To the final day of the 2011/2012 EPL; tension, emotions and fans were as high as the temperature was low. I have never paid as little attention to a United game as I did that morning, for it was not the important one; it was merely there to distract us from the gripping entertainment that was City v QPR. Zabaleta’s goal provided the expected start to an otherwise drab first half. City, with all the possession, couldn’t penetrate a stout QPR line, who, it should be noted, needed to get at least a point from this game to avoid relegation.* 1-0 City at half time. I was feeling grim.
*Bolton ended up drawing against Stoke City; they needed to win to avoid relegation, so this result meant QPR needn’t have worried about this particular game at all. Naturally, this was discovered a couple of minutes into injury time, which one could argue was QPR’s reason for faltering so badly. They simply didn’t need to care. An interesting yet moot point either way.
And so the second half begins, snacks re-stocked and all kinds of City-United banter reloaded. It only took 3 minutes for QPR, thanks in huge part to Joleon Lescott (my almost new favourite player) to provide a glimmer of hope. Djibril Cisse slots a shot past Joe Hart, and it’s 1-1. With the score 1-0 to United at the Stadium of Light, it’s advantage United, and at this point I can’t be happier, even with 40 minutes still to play. 15 minutes pass, and cue a brain explosion from Joey Barton. You know the one I’m talking about.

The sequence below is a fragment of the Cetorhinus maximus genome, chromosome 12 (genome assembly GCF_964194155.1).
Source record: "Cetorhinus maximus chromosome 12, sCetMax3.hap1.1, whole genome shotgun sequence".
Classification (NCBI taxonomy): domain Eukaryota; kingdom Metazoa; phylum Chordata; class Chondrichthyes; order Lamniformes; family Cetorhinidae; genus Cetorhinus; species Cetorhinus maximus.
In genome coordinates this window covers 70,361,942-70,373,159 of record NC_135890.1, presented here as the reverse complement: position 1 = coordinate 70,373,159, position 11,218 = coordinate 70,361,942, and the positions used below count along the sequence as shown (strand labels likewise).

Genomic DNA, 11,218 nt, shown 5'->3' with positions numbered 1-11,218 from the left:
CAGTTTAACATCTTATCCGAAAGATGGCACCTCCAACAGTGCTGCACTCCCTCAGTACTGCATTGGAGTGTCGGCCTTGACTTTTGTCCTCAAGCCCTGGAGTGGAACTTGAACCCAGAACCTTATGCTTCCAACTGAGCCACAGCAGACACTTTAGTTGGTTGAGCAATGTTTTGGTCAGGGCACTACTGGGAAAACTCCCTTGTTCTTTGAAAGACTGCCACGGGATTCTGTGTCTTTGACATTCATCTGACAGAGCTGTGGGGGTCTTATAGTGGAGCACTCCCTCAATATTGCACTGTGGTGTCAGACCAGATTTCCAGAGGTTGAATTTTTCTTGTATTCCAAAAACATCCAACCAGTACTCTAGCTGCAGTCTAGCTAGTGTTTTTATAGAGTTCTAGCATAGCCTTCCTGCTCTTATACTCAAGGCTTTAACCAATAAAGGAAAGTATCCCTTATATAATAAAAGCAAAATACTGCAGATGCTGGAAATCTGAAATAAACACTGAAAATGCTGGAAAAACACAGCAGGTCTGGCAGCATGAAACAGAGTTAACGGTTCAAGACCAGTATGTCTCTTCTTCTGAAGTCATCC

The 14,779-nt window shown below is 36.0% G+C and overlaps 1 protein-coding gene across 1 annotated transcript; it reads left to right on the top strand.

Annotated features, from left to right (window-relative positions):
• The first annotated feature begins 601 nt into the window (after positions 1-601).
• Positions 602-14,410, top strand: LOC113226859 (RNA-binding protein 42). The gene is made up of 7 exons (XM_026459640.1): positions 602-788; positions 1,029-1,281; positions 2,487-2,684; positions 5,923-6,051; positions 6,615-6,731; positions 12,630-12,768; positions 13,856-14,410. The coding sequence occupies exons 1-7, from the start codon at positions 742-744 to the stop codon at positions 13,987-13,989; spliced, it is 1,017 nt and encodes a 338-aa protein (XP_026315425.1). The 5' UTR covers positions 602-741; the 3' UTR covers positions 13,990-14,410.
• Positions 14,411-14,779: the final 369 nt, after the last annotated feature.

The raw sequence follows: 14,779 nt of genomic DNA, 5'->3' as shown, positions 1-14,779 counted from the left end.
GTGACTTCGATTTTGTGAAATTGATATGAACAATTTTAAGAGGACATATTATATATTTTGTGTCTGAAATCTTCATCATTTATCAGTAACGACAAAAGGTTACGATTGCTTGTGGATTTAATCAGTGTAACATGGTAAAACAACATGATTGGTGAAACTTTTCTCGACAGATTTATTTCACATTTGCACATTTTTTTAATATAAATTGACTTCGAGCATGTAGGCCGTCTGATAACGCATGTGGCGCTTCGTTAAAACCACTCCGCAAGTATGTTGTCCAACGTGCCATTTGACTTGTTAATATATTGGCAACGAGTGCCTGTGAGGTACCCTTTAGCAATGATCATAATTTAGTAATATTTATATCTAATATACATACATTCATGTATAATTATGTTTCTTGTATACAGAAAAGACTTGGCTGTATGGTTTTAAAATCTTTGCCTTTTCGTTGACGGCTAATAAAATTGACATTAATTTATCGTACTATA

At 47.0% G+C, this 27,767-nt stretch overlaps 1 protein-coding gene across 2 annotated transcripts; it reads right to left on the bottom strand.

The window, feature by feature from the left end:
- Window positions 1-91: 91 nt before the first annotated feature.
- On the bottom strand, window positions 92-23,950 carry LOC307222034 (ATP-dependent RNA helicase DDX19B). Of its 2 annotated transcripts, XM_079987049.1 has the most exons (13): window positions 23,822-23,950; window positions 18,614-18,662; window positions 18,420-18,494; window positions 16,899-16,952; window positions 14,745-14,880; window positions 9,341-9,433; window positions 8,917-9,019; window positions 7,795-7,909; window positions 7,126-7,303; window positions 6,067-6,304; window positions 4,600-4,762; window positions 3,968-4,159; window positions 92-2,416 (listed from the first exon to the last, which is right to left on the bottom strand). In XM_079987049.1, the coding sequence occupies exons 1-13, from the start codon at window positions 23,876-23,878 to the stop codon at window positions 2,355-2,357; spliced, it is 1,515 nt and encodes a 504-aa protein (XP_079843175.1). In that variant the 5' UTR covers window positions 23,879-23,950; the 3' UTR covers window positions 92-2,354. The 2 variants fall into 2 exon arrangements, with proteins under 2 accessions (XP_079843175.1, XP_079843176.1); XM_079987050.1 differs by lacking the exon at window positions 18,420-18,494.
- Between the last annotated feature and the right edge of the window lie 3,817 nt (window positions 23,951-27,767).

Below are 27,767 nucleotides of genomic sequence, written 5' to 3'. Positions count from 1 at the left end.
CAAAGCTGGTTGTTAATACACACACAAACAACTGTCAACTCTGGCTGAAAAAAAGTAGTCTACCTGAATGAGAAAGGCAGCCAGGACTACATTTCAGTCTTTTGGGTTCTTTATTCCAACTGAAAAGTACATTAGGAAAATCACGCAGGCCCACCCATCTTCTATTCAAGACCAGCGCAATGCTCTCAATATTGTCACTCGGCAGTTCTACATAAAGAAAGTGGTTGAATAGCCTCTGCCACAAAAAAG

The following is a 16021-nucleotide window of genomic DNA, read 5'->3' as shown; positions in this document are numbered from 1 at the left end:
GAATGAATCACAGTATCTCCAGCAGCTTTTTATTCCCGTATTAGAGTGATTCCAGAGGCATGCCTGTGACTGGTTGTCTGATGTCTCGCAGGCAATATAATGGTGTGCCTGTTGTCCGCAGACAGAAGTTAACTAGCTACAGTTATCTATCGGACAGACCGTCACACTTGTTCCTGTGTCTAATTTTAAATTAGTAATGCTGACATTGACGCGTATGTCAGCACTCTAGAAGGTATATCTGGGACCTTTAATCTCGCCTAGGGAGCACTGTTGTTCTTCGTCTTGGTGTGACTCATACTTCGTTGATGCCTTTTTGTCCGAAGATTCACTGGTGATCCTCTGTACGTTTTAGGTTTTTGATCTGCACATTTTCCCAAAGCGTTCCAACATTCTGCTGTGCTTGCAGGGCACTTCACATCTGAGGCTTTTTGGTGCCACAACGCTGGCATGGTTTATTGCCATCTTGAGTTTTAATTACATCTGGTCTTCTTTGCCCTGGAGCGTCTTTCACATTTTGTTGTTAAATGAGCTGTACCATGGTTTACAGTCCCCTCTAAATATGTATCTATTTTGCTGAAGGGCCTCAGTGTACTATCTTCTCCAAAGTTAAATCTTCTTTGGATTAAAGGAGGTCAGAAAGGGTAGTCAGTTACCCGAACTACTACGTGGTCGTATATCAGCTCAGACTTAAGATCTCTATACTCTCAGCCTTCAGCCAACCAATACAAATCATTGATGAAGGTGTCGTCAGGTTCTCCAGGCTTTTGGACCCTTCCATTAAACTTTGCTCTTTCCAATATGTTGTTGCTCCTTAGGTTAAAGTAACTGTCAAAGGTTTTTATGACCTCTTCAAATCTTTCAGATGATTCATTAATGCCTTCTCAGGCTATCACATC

What the video DOESN’T show you is Tevez swinging at and connecting with Barton’s head moments beforehand, but of course none of the referees saw this, therefore it never happened, right? What a different story that would have been. Nevertheless, to Joey Barton, I have but this to say: fuckin’ good on ya mate. The worst part of this whole incident was that he didn’t injure Aguero enough to make him leave the field. In any case, QPR are down to 10 men, and United’s hopes slip just a little.
Another 15 minutes pass, and my joy turns to ecstasy as The Incredible Flying Jon Mackie slams a counter-attacked cross into the City goal. 2-1 QPR. The best part of this goal? The faces of the City fans. For the next half hour, every shot of the crowd sends my United supporting buddies and I into fits of laughter as City fans throw all their toys out of their cot. Grow up kids; it’s just a game. Sure, you’ve been waiting to win it for 44 years, but really?